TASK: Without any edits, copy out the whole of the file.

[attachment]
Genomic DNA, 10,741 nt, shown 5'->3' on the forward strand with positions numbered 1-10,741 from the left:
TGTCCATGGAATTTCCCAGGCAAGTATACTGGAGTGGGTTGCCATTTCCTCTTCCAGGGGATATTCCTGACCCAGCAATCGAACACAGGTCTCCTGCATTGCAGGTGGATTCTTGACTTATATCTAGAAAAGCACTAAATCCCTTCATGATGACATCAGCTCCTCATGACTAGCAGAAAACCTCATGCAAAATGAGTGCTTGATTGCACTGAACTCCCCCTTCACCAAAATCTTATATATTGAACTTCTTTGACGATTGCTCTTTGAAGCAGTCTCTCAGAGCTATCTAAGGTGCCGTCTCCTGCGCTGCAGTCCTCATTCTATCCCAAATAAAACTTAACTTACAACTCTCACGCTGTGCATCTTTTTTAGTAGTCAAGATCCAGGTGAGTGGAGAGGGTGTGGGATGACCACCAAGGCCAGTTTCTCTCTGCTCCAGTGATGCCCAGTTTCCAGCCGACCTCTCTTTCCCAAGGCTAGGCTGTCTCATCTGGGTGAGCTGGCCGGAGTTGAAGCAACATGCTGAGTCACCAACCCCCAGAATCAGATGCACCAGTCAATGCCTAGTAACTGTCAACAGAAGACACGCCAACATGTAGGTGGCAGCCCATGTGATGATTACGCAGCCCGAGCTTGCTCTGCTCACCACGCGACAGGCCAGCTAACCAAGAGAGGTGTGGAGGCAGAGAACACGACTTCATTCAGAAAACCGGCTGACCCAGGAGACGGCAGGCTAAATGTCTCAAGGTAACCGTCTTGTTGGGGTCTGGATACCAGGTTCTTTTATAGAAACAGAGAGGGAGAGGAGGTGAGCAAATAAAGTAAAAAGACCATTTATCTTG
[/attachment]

Genomic DNA, 10,741 nt, shown 5'->3' on the forward strand with positions numbered 1-10,741 from the left:
TGTCCATGGAATTTCCCAGGCAAGTATACTGGAGTGGGTTGCCATTTCCTCTTCCAGGGGATATTCCTGACCCAGCAATCGAACACAGGTCTCCTGCATTGCAGGTGGATTCTTGACTTATATCTAGAAAAGCACTAAATCCCTTCATGATGACATCAGCTCCTCATGACTAGCAGAAAACCTCATGCAAAATGAGTGCTTGATTGCACTGAACTCCCCCTTCACCAAAATCTTATATATTGAACTTCTTTGACGATTGCTCTTTGAAGCAGTCTCTCAGAGCTATCTAAGGTGCCGTCTCCTGCGCTGCAGTCCTCATTCTATCCCAAATAAAACTTAACTTACAACTCTCACGCTGTGCATCTTTTTTAGTAGTCAAGATCCAGGTGAGTGGAGAGGGTGTGGGATGACCACCAAGGCCAGTTTCTCTCTGCTCCAGTGATGCCCAGTTTCCAGCCGACCTCTCTTTCCCAAGGCTAGGCTGTCTCATCTGGGTGAGCTGGCCGGAGTTGAAGCAACATGCTGAGTCACCAACCCCCAGAATCAGATGCACCAGTCAATGCCTAGTAACTGTCAACAGAAGACACGCCAACATGTAGGTGGCAGCCCATGTGATGATTACGCAGCCCGAGCTTGCTCTGCTCACCACGCGACAGGCCAGCTAACCAAGAGAGGTGTGGAGGCAGAGAACACGACTTCATTCAGAAAACCGGCTGACCCAGGAGACGGCAGGCTAAATGTCTCAAGGTAACCGTCTTGTTGGGGTCTGGATACCAGGTTCTTTTATAGAAACAGAGAGGGAGAGGAGGTGAGCAAATAAAGTAAAAAGACCATTTATCTTG